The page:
The value of Chrome…

I’m writing a piece for Ariel, the BBC’s in-house newspaper, about Google Chrome, so I did some searching and was surprised just how many entries about the browser Google managed to find and how many of them were about the browser rather than the metal: if you search for ‘chrome’ on Google then the top seven hits refer to their browser

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Yet a similar search in Microsoft’s live search offers a range of Google-related news articles as the top hit, followed by a lot of links about chrome-plated cars. For those who have ever believed that Google’s organic search is somehow an objective reflection of the internet’s current interests and activities, this should make the Google-centrism of its worldview clearly evident.

When you search at google.com you are looking through rainbow-coloured glasses into a representation of the web where Google values and Google interests come first.

Later, via Twitter from mattjones

@billt Ranking algorithm at work? More queries relating to the browser, not chrome plating. So top results should be about Chrome, surely?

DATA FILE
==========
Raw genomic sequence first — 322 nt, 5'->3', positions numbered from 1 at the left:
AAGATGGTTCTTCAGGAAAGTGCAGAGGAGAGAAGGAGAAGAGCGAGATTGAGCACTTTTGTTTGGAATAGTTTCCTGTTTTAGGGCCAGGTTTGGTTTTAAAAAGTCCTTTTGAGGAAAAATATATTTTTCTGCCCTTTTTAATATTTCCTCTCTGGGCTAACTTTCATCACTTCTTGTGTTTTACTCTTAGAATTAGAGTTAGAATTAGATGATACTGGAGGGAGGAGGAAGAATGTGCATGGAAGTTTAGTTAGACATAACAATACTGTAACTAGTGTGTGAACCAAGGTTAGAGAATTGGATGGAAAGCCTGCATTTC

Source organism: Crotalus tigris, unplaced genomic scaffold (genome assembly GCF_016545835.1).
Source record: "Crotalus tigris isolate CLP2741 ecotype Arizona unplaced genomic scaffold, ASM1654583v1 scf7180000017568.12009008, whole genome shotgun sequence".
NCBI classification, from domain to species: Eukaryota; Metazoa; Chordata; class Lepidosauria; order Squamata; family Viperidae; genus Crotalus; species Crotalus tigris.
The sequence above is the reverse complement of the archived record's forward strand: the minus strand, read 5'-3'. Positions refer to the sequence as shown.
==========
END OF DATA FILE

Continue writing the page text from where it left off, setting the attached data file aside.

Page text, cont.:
I’m not convinced…

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2 Responses to The value of Chrome…

  1. Paul says:

    Bill, I would be careful using the Live Search as a comparison.
    My experience is that Live Search is pretty poor – you get the impression that they are totally re-engineering it – some of the discussions on various SEO sites suggest they are years behind Google. Perhaps that’s why they have been so interested in Yahoo? Paul.

  2. Jeff says:

    It’s difficult to say whether Google’s results have Chrome as high relevance because they fixed it that way, or because their search engine is better at considering relevance in a given time frame than Live Search. I mean, it is highly likely that people searching for Chrome in the last few days since Google Chrome launched would be looking for Google Chrome and so, it makes sense that a search engine gives a high relevance to results pointing at Google Chrome.

    In my opinion, the fact that Live Search did not, suggests their search engine is falling short rather than Google’s being biased.

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